In New York, the sordid drama surrounding Dominique Strauss-Kahn’s arrest for sex crimes gets more and more sordid…and damning. Today the New York Times reported:
But prosecutors last week contended that while the investigation was in its early stages, the evidence against Mr. Strauss-Kahn “is substantial” and “continues to grow every day.”
“The complainant in this case has offered a compelling and unwavering story about what occurred in the defendant’s room,” the prosecutor in the case, Artie McConnell, said. “She made immediate outcries to multiple witnesses, both to hotel staff and to police.”
The Times says in the same article that tests confirmed that the DNA found on the housekeeper’s uniform belongs to DSK. His lawyers say that the DNA supports their client’s claim of innocence because it is “not consistent with a forcible encounter,” which makes absolutely no sense unless you believe that rapists don’t ejaculate.
Further details of DSK’s time in New York have also come to light, including that he tried at various times to lure other Sofitel employees to his suite (none of them took him up on it). And just minutes before police hauled DSK off the Air France flight—only a couple hours after the attack at the hotel—he reportedly made lewd comments about the “beau cul” of one of the flight attendants in business class. None of this makes him a rapist, of course, but it’s evidence of DSK’s boorishness, entitlement and total lack of boundaries around women. I have no trouble seeing him as the kind of guy who doesn’t hear “no.”
The French press has been wringing its hands about how barbarously DSK’s been treated by the US justice system, and I imagine they would also be chagrined by the way barbarous New Yorkers have treated him once he was released from jail. Because DSK couldn’t find a place to serve his house arrest, there was some question about whether the judge would release him from Rikers at all. Columbia University, which owns the grad school apartment where his daughter lives, would not let DSK stay there. Anne Sinclair, DSK’s famous broadcaster wife, had rented an apartment in an expensive building downtown, but residents of the building were up in arms about him holing up there—something Sinclair had clearly not anticipated. And really, why would she? She and DSK are used to getting whatever they want and living wherever they please (they own multiple spectacular residences in Paris and Marrakech). But Manhattanites will wage all-out scorched-earth campaigns to keep their exclusive apartments free of undesirables. DSK and Sinclair discovered that despite all their money and political influence, he was suddenly just as undesirable as every other accused violent criminal fresh out of Rikers (it certainly didn’t help that his every move was followed by a horde of photographers). At the last minute, the judge allowed him to be released when housing was found at a corporate apartment owned by Stroz Friedburg, the private security company in charge of monitoring his house arrest. It’s a hell of a come-down for a man who last month was considered a strong contender to be France’s next prime minister.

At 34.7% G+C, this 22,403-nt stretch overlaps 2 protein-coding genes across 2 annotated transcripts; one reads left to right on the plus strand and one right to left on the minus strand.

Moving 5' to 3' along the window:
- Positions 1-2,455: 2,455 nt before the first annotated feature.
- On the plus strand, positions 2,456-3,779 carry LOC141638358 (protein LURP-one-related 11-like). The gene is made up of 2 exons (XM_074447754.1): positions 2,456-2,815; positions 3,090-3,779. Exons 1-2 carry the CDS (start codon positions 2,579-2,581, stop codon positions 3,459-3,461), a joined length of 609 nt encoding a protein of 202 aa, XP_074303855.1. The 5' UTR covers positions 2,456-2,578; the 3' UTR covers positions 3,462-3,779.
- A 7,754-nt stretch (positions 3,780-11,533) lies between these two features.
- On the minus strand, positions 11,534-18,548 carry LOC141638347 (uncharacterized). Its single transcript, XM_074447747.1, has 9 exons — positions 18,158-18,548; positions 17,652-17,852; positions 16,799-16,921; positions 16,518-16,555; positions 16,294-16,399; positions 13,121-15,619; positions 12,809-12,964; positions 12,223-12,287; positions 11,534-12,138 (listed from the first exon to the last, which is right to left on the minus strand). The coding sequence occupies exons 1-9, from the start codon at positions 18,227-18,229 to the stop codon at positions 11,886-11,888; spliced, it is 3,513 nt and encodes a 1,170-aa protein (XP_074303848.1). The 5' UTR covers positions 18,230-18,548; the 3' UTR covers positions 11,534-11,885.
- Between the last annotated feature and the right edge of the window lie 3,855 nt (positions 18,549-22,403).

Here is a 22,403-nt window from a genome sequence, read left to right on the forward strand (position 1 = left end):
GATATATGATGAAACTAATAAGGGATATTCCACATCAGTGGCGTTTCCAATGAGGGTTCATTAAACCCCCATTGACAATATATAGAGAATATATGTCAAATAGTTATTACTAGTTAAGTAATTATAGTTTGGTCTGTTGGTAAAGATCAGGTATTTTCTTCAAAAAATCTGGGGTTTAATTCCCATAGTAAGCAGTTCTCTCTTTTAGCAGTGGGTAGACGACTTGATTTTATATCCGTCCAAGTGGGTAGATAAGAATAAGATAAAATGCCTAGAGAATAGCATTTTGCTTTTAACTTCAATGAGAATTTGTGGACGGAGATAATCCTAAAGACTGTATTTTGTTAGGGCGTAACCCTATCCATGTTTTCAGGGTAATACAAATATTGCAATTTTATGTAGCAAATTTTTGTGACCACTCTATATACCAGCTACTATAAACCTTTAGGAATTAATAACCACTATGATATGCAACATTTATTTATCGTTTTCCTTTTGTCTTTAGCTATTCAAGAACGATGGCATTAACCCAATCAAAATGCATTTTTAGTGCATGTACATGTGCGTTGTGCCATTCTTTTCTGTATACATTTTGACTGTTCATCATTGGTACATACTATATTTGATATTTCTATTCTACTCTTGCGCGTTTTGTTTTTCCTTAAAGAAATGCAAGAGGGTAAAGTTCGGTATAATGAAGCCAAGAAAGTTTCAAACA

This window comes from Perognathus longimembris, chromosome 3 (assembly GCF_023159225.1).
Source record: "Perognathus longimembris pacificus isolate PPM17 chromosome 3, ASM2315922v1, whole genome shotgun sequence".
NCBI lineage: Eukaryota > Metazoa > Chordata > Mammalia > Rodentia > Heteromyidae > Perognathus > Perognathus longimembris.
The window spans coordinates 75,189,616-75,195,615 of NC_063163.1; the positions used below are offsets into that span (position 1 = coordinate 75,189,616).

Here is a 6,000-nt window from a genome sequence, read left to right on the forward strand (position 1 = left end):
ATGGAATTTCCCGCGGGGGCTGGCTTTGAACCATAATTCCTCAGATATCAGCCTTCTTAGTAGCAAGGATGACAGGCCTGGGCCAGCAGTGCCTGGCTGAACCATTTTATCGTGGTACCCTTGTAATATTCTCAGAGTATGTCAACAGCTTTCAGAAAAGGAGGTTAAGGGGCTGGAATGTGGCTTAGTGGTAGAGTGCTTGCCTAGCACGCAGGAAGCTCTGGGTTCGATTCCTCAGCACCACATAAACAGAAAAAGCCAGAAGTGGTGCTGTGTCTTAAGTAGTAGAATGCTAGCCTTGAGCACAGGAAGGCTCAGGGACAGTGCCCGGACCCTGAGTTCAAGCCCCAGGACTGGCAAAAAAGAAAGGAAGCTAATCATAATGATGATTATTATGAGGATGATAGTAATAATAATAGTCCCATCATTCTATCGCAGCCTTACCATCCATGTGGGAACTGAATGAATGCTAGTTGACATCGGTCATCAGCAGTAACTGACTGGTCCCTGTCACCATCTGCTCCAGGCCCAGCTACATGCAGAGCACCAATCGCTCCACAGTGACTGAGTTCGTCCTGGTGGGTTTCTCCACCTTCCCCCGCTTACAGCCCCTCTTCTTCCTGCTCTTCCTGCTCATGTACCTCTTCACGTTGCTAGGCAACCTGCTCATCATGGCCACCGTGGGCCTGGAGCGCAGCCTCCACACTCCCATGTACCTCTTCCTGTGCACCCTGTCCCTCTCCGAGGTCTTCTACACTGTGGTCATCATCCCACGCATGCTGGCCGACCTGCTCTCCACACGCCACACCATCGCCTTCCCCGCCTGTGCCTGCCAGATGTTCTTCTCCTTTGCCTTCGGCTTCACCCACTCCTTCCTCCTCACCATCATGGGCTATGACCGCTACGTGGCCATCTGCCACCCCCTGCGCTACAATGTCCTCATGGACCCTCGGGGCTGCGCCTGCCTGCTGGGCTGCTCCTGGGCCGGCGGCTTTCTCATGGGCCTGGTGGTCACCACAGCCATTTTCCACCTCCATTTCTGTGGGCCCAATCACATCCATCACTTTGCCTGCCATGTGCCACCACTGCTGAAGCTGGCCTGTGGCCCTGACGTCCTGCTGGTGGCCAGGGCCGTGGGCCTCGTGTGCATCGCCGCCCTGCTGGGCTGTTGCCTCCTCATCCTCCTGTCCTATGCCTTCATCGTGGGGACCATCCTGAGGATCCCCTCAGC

There have been numerous articles about how l’affaire DSK illustrates the cultural divide between the US and France, especially when it comes to treatment of women (like this article about why the French are so dismissive of sexual misconduct) and acceptable treatment of criminals (like this article about why the French are horrified by the perp walk.) The New York Times also ran a profile of Anne Sinclair that I found fascinating, as it touches on multiple issues of ethnicity, privilege, and what sounds to me like Sinclair’s long-running history of rationalizing her husband’s infidelity and reputation as a sexual predator. I still think the justice system is working quite well in this case, and despite the usual round of bullshit from rape apologists, I’ve been pleased to see how little victim-blaming we’ve seen in the media. I’ve also been pleased by the public disgust aimed at the French media’s expectation that DSK should get some kind of special treatment because of his fame and money. Rapists with money and influence—or even just the privilege of being male in a rape culture—get away with rape all the time. This case shines some light on that phenomenon simply because—so far, at least—it’s the exception to the rule.